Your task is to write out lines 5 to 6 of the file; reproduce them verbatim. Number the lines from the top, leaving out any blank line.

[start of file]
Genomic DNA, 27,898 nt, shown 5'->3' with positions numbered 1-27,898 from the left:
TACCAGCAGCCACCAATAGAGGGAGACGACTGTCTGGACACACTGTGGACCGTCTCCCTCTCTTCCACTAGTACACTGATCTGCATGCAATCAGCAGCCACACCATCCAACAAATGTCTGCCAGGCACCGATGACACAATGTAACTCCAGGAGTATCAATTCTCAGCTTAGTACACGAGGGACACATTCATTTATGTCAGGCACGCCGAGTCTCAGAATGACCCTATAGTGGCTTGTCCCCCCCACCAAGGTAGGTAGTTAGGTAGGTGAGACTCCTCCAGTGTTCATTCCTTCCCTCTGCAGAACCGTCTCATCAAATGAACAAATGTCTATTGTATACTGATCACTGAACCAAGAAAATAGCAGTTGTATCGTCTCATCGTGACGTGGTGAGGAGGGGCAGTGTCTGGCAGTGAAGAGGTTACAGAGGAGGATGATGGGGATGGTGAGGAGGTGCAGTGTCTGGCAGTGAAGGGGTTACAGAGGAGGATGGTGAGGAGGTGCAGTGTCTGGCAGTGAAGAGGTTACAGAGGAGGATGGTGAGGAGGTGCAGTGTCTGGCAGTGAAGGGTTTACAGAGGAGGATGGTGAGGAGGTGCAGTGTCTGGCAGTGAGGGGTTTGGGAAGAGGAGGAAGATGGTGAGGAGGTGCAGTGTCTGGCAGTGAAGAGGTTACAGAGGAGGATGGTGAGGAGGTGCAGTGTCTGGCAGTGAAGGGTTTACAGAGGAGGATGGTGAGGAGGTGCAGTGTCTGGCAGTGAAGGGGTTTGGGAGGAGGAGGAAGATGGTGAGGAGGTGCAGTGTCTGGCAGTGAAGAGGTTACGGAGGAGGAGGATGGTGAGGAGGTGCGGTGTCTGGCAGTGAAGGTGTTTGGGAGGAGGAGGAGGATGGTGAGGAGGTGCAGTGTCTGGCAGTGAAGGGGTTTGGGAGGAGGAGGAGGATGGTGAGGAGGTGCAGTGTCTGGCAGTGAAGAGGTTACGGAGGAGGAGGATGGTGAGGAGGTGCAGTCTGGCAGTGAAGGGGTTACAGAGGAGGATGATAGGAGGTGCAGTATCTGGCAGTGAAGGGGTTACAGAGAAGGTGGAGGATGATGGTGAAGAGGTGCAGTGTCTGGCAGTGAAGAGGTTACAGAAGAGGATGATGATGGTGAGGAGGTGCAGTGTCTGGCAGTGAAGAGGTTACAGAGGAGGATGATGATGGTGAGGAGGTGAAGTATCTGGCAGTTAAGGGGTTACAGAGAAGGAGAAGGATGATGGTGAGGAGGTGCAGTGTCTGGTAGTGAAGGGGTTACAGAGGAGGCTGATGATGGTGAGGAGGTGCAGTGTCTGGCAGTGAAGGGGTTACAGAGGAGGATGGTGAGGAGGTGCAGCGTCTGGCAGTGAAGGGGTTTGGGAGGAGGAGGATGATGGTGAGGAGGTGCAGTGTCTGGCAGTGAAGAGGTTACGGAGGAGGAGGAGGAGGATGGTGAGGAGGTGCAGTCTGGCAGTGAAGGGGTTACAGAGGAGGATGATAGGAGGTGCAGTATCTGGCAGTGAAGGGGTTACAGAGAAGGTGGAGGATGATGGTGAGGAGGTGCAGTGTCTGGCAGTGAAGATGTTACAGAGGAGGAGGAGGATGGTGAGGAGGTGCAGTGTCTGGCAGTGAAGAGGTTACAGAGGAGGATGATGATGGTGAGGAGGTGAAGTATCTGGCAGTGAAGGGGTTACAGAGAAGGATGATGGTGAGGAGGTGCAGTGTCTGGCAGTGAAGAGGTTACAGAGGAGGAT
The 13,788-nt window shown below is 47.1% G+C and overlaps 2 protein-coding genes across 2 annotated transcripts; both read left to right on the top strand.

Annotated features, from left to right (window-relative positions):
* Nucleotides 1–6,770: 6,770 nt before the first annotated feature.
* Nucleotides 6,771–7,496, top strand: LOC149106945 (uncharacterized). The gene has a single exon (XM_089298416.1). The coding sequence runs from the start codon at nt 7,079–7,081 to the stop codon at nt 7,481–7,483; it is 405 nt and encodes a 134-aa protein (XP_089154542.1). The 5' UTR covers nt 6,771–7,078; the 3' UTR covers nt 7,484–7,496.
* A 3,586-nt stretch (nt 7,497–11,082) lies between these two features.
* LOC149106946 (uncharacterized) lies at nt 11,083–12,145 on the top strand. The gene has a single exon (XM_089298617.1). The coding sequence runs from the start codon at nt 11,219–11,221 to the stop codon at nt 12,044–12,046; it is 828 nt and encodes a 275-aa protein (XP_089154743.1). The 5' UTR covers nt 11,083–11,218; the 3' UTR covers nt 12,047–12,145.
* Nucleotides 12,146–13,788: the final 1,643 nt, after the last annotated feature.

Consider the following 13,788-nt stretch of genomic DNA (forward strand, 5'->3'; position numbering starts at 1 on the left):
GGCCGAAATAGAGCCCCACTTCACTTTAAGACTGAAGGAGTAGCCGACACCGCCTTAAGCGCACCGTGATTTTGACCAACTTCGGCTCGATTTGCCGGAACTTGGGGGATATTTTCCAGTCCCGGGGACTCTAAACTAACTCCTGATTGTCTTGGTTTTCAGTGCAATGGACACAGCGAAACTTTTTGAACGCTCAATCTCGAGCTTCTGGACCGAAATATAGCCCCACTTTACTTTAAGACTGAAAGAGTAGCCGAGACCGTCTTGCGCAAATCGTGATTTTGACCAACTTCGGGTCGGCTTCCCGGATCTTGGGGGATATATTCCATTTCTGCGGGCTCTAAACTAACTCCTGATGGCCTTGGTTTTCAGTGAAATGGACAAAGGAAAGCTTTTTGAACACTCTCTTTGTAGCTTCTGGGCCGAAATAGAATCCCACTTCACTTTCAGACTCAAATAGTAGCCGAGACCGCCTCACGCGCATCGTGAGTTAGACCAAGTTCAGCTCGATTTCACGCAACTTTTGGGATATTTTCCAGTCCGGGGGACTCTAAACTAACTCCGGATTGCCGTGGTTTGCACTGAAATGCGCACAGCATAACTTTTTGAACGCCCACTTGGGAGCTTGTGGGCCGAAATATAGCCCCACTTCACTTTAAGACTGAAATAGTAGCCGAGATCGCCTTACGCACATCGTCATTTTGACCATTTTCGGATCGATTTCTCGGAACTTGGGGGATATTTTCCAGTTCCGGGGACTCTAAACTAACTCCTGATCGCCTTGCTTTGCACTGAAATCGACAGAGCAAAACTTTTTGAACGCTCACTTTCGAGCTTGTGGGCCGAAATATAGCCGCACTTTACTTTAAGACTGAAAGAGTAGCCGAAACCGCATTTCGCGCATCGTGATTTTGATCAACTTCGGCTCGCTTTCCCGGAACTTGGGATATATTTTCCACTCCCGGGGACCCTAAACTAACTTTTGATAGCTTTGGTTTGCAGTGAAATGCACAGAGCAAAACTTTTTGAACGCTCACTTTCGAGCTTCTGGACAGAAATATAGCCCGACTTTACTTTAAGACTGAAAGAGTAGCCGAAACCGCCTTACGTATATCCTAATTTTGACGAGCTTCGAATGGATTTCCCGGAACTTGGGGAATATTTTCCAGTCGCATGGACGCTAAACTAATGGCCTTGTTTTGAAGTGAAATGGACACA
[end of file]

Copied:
* Nucleotides 1–6,770: 6,770 nt before the first annotated feature.
* Nucleotides 6,771–7,496, top strand: LOC149106945 (uncharacterized). The gene has a single exon (XM_089298416.1). The coding sequence runs from the start codon at nt 7,079–7,081 to the stop codon at nt 7,481–7,483; it is 405 nt and encodes a 134-aa protein (XP_089154542.1). The 5' UTR covers nt 6,771–7,078; the 3' UTR covers nt 7,484–7,496.